26.We welcome the confirmation in the withdrawal agreement that the UK will continue to participate in Europol activities throughout transition. We are very concerned, however, that the Government is no closer to achieving its goal of the UK having a future relationship with Europol that goes beyond the agency’s existing agreements with other countries. The political declaration contains no detail on the UK’s future relationship with Europol, and we urge the UK Government and European Commission to set out what its intention is for the future relationship in this area. If the negotiations fail to deliver a bespoke arrangement between the UK and Europol that maintains existing capabilities, it will mean a security downgrade and a failure of the Government in achieving its objectives for the negotiation.
27.The European Arrest Warrant (EAW) has been operational since 2004. It is a simplified procedure through which EU member states can issue a warrant for arrest and extradition, which is valid throughout the bloc. Warrants are subject to strict time limits: final decisions in the extraditing country must be made within 60 days of arrest, or within 10 days if the defendant consents to the surrender. Other advantages of the EAW over standard extradition arrangements include member states’ inability to refuse to surrender their own nationals; much more limited grounds for refusal; and the absence of ‘double criminality’, which means that the offence does not have to be an offence in both countries for the extradition to take place, provided it is sufficiently serious. The EAW is significantly faster and cheaper than its predecessor arrangements, based on the 1957 European Convention on Extradition. According to the Institute for Government, an extradition takes 48 days under the EAW, whereas the average extradition under the Convention takes a year.
28.The withdrawal agreement provides for the UK to continue using the EAW during transition, and any requests made through the EAW system before the transition ends will be honoured. However, it also states that a member state may refuse to execute a warrant for one of its own nationals during transition, in which case the UK could declare that it will not surrender UK nationals to that EU state. Similar restrictions already apply under the 1957 Convention, on which the UK might have to rely in a ‘no deal’ scenario: the Home Office told us in November that around 18 or 19 states might refuse to extradite their own nationals under the Convention. The legal basis for extradition between the UK and the Republic of Ireland under the 1957 Convention is also unclear. The Government told the European Scrutiny Committee in 2014 that Ireland had repealed the relevant legislation. The Policing Minster denied this was the case in November, so we requested details of the advice he has received to the contrary. He is yet to respond to this request. The CPS previously estimated the number of member states with bars on extraditing their own nationals outside the EAW at 22. The total number of own nationals extradited to the UK under the European Arrest Warrant from 2010 to 2016 was 333, with the most common offences being drugs trafficking, rape, grievous bodily harm, fraud and child sex offences.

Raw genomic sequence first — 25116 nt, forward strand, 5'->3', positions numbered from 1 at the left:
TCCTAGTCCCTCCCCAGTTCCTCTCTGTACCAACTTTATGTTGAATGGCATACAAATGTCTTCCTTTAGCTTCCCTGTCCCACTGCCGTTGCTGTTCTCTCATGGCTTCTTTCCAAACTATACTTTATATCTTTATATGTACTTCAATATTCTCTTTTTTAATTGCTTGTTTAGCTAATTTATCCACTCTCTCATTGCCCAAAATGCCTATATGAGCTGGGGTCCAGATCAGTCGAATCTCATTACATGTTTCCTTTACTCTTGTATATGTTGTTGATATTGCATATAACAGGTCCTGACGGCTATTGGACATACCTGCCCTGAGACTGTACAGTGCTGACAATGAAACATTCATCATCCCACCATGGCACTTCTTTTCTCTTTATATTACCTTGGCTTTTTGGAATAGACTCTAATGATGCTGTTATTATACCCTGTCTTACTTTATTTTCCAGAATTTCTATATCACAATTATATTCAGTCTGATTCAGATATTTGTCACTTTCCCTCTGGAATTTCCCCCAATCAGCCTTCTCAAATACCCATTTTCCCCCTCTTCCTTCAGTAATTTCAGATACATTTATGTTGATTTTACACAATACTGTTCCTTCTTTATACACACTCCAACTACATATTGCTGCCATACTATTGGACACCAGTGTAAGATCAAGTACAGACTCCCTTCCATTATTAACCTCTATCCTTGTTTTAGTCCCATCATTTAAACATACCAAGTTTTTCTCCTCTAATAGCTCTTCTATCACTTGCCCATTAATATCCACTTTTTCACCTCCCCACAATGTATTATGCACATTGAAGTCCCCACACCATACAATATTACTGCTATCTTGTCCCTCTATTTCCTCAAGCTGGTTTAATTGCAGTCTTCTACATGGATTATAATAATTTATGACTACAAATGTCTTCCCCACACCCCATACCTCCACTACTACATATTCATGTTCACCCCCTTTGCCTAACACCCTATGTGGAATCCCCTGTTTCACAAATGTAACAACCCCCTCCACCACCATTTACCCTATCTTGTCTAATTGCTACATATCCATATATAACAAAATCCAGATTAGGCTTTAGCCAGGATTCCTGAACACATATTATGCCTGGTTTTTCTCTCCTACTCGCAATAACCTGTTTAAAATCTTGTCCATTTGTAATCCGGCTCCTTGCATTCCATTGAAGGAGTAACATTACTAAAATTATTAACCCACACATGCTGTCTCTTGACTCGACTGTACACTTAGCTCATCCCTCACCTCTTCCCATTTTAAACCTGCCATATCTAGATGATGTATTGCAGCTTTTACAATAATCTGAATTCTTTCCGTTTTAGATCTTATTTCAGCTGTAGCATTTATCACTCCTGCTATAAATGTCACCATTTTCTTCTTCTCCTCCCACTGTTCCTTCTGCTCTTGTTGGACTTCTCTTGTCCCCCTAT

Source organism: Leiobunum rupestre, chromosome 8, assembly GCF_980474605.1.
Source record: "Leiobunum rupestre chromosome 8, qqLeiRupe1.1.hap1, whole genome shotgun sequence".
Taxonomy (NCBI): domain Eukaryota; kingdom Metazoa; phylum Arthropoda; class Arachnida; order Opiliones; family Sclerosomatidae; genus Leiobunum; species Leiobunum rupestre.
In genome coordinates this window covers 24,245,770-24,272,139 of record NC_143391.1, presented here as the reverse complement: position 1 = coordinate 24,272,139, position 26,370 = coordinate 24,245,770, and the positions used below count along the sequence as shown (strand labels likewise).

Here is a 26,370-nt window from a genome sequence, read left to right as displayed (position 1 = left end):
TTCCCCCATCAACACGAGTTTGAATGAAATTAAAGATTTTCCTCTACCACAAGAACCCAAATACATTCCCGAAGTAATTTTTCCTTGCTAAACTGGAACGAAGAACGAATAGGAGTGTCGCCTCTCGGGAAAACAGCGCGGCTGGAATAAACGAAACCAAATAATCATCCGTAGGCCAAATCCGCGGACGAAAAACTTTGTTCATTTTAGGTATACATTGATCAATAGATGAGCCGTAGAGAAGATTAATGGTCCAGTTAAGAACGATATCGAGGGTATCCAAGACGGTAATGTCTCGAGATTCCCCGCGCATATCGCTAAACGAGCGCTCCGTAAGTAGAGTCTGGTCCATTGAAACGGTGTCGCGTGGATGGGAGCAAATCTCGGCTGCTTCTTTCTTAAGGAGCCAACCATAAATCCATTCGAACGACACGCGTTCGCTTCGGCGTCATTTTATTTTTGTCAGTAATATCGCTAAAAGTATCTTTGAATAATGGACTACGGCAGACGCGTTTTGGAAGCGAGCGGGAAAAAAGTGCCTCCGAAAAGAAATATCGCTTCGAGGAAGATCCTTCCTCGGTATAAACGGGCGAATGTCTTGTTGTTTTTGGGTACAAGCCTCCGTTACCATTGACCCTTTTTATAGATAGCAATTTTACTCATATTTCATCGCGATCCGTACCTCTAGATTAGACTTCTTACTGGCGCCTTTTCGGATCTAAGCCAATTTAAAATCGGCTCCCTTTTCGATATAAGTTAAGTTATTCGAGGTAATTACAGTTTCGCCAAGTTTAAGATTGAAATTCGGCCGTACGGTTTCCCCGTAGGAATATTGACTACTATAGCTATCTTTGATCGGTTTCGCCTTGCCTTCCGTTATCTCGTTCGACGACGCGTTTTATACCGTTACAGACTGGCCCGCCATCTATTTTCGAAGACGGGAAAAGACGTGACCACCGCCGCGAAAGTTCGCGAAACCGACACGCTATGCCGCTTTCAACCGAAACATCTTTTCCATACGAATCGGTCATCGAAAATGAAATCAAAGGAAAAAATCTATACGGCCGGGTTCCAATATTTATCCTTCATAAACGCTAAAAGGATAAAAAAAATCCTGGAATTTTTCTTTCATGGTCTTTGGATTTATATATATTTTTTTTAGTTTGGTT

29.The political declaration states that the UK and EU should establish effective arrangements based on streamlined procedures and time limits to allow the surrender of suspected and convicted persons efficiently and effectively. These arrangements may include provisions for the UK and member states to waive the requirement to demonstrate double-criminality, and determine whether the extradition arrangements should be applicable to their own nationals or for political offences.